• Help shape and advance collaborative thinking about the long-term changes that well-designed community health improvement initiatives can produce, and the steps that are required to achieve them. 
  • Standardize evaluation across the field of community health improvement by promoting a common language and a common set of metrics.    

Since its initial launch in August 2015, Metrics for Healthy Communities website user data show that the desire to improve and measure the health of one’s community reaches all the way around the globe—from New York, USA to Victoria, New Zealand. The site has attracted visitors from thousands of cities in 140 countries.

Nearly 4 years later, we are pleased to announce the launch of Metrics for Healthy Communities 2.0. This newly expanded version of our Metrics website features a new user interface, more logic models, and links to the research evidence base.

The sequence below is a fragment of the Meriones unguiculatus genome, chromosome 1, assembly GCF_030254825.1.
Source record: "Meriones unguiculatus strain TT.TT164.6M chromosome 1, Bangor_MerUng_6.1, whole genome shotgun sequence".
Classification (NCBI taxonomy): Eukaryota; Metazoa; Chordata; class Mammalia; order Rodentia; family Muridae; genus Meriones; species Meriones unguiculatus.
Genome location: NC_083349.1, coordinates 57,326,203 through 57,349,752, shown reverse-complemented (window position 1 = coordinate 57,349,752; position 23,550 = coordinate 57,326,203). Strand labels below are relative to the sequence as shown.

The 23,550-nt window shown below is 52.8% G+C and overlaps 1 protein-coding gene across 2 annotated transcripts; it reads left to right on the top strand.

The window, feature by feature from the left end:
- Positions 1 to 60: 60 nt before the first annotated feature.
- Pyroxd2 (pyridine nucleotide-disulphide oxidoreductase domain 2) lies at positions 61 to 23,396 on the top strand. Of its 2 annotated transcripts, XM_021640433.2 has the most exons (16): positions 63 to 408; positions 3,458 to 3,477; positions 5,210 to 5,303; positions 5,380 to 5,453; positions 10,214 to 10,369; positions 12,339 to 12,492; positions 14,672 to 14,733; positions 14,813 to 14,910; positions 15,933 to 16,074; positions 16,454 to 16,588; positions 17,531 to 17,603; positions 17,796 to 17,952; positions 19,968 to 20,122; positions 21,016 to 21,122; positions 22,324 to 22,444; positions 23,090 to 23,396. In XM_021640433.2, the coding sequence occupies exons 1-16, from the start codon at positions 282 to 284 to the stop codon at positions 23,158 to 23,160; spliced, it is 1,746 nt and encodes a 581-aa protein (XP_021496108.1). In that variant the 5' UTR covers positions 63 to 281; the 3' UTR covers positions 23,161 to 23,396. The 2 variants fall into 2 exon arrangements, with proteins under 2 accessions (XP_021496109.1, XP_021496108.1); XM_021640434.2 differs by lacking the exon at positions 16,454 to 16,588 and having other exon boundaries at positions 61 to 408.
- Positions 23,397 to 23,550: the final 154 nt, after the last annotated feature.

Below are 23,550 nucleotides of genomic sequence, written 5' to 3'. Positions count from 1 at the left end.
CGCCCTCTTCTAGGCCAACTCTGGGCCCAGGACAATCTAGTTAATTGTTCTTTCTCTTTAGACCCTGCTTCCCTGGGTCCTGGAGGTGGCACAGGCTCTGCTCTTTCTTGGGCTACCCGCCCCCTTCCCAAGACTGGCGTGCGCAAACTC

Need evidence for a healthy food access program grant? Interested in how the financing of affordable housing is linked to improved health? Want to evaluate the impact of a child care center in an under-served neighborhood?

Metrics can help to answer these questions, and more!

In the beginning stages of planning a community health initiative? Visit our Get Started page to search for relevant activities and measures.

Are you a field expert looking for quick access to community health-related data sources? Search our data directory.

Wondering what in the heck is a logic model? You can learn the basics of logic models and learn how to use the site here. This site is designed to work even for folks without any formal research training.

Metrics is based on the wisdom of more than 600 practitioners who work in the fields of community economic development, housing, early childhood development, education, public health, and health care in the United States. Check out our list of site contributors -- you just might find a new cross-sector partner in your state!

So, take a look at the site. Let us know what you think!